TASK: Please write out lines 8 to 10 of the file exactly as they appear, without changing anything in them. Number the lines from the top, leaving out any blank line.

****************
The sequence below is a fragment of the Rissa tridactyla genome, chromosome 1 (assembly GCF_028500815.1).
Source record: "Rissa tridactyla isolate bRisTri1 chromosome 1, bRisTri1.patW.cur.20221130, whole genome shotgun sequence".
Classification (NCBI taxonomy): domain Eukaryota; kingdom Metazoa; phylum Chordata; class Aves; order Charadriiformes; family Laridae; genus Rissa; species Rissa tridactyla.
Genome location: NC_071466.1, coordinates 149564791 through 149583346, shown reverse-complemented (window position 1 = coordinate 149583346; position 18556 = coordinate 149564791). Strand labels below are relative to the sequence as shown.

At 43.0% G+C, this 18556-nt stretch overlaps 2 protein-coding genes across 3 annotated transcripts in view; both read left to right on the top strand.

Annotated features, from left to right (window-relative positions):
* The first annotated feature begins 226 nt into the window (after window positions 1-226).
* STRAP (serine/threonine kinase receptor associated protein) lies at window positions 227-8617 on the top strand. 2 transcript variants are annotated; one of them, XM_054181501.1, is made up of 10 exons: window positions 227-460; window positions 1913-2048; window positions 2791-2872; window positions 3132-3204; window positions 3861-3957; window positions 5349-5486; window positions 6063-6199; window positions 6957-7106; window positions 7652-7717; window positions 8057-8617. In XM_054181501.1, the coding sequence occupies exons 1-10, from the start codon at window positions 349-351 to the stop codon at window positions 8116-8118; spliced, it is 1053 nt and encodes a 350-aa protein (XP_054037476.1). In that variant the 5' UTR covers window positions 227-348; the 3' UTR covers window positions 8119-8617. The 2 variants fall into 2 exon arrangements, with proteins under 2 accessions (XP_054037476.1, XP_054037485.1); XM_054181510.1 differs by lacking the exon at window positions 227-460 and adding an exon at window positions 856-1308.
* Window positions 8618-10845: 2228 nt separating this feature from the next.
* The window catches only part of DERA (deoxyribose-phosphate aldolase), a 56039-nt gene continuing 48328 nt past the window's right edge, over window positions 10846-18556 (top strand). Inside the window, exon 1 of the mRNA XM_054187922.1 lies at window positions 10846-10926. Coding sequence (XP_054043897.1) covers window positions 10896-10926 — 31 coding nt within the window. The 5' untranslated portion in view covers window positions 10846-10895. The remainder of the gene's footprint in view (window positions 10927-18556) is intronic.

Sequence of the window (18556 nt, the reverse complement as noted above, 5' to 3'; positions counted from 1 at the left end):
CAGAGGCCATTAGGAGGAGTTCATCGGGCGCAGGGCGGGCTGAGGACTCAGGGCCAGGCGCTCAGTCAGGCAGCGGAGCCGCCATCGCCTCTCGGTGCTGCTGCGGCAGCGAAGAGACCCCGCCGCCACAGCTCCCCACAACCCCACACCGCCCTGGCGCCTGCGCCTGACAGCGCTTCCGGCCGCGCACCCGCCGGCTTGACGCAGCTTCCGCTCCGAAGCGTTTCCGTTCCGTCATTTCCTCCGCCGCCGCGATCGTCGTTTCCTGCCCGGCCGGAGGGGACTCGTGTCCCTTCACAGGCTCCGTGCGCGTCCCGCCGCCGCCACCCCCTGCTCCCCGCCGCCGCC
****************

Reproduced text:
* STRAP (serine/threonine kinase receptor associated protein) lies at window positions 227-8617 on the top strand. 2 transcript variants are annotated; one of them, XM_054181501.1, is made up of 10 exons: window positions 227-460; window positions 1913-2048; window positions 2791-2872; window positions 3132-3204; window positions 3861-3957; window positions 5349-5486; window positions 6063-6199; window positions 6957-7106; window positions 7652-7717; window positions 8057-8617. In XM_054181501.1, the coding sequence occupies exons 1-10, from the start codon at window positions 349-351 to the stop codon at window positions 8116-8118; spliced, it is 1053 nt and encodes a 350-aa protein (XP_054037476.1). In that variant the 5' UTR covers window positions 227-348; the 3' UTR covers window positions 8119-8617. The 2 variants fall into 2 exon arrangements, with proteins under 2 accessions (XP_054037476.1, XP_054037485.1); XM_054181510.1 differs by lacking the exon at window positions 227-460 and adding an exon at window positions 856-1308.
* Window positions 8618-10845: 2228 nt separating this feature from the next.
* The window catches only part of DERA (deoxyribose-phosphate aldolase), a 56039-nt gene continuing 48328 nt past the window's right edge, over window positions 10846-18556 (top strand). Inside the window, exon 1 of the mRNA XM_054187922.1 lies at window positions 10846-10926. Coding sequence (XP_054043897.1) covers window positions 10896-10926 — 31 coding nt within the window. The 5' untranslated portion in view covers window positions 10846-10895. The remainder of the gene's footprint in view (window positions 10927-18556) is intronic.